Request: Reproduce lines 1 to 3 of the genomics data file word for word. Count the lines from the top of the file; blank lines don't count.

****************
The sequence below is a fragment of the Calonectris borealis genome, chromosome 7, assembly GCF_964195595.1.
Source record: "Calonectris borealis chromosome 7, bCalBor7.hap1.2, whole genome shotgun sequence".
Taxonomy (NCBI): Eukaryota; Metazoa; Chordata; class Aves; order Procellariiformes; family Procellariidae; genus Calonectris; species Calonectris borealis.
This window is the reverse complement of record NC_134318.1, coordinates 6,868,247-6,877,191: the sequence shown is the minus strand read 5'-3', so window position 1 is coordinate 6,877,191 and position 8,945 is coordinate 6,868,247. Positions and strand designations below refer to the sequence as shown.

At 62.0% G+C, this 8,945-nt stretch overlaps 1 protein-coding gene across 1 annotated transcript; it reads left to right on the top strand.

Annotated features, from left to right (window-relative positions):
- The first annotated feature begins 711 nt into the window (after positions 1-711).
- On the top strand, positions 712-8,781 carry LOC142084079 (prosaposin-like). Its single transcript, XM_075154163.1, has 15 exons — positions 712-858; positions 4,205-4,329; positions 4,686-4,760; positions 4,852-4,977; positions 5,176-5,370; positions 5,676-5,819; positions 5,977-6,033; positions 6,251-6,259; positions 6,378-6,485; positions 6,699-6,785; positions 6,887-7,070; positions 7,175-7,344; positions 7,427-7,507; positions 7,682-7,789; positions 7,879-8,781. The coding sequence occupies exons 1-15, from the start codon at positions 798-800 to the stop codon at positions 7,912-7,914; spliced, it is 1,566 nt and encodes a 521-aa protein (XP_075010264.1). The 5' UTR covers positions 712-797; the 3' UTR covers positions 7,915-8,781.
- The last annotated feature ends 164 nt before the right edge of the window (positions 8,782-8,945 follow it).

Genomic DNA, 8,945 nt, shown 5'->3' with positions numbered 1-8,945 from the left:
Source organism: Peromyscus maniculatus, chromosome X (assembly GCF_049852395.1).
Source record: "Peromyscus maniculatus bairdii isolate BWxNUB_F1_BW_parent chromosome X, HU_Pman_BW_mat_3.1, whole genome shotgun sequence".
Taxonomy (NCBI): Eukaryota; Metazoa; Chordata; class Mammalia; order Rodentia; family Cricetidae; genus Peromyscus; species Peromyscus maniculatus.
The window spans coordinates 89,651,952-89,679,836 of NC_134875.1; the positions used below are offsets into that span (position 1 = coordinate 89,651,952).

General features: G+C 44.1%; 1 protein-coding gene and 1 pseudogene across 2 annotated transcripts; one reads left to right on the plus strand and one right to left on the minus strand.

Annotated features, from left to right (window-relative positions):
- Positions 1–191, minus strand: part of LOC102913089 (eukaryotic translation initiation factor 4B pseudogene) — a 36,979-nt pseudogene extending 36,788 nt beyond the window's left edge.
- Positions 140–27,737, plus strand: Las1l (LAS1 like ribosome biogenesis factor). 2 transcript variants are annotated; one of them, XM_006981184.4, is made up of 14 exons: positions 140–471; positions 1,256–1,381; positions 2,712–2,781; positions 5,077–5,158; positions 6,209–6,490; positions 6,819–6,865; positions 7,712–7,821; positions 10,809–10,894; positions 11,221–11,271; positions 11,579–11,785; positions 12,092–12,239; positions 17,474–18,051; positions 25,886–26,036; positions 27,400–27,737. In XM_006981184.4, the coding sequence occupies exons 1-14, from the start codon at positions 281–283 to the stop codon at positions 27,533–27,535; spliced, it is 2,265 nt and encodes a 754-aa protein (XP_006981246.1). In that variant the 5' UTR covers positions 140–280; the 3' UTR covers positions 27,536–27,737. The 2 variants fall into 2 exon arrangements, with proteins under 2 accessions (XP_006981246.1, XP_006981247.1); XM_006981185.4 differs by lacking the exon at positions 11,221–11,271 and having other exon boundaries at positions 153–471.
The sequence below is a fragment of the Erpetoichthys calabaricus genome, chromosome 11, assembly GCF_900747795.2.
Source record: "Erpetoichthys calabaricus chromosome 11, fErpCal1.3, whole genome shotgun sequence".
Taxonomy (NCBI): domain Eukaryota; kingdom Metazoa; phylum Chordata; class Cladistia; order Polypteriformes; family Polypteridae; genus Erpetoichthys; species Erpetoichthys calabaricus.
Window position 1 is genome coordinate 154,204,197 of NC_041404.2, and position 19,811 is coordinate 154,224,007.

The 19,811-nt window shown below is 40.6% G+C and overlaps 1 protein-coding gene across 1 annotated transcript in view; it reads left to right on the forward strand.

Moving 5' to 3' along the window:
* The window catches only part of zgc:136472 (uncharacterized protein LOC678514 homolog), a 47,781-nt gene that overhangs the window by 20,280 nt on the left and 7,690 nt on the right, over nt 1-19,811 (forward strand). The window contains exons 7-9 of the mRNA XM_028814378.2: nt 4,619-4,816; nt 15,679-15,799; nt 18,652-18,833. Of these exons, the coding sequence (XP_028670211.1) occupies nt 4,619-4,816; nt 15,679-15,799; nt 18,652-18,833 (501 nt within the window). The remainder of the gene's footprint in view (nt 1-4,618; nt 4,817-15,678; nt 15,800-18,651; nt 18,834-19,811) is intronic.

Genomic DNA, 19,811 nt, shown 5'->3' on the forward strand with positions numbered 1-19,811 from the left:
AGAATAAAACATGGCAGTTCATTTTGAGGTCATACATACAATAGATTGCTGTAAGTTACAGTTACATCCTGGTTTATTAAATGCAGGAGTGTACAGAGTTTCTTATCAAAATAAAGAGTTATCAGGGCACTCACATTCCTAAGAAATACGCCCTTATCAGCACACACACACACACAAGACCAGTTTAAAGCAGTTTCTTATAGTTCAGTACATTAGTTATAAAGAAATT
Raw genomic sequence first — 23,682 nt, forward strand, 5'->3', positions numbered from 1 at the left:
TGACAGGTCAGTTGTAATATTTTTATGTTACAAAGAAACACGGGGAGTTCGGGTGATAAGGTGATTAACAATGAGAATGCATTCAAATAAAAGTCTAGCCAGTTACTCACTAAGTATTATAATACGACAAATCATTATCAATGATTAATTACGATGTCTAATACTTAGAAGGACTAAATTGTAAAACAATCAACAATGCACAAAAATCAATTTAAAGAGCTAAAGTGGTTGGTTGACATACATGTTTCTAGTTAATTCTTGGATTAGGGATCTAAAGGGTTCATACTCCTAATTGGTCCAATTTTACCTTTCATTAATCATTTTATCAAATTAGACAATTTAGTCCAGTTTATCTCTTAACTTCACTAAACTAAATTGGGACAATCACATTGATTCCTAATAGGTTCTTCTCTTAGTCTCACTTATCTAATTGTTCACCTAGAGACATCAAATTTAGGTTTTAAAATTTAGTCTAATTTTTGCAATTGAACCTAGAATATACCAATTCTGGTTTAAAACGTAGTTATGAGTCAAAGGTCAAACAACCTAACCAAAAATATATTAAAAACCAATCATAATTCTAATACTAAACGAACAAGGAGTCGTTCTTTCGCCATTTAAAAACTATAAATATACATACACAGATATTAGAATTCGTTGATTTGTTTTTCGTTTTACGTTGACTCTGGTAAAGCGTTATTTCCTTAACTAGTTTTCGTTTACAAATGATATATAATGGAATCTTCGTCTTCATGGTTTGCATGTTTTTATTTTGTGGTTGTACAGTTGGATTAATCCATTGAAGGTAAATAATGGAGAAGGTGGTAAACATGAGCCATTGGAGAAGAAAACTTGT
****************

The sequence below is a fragment of the Calonectris borealis genome, chromosome 7, assembly GCF_964195595.1.
Source record: "Calonectris borealis chromosome 7, bCalBor7.hap1.2, whole genome shotgun sequence".
Taxonomy (NCBI): Eukaryota; Metazoa; Chordata; class Aves; order Procellariiformes; family Procellariidae; genus Calonectris; species Calonectris borealis.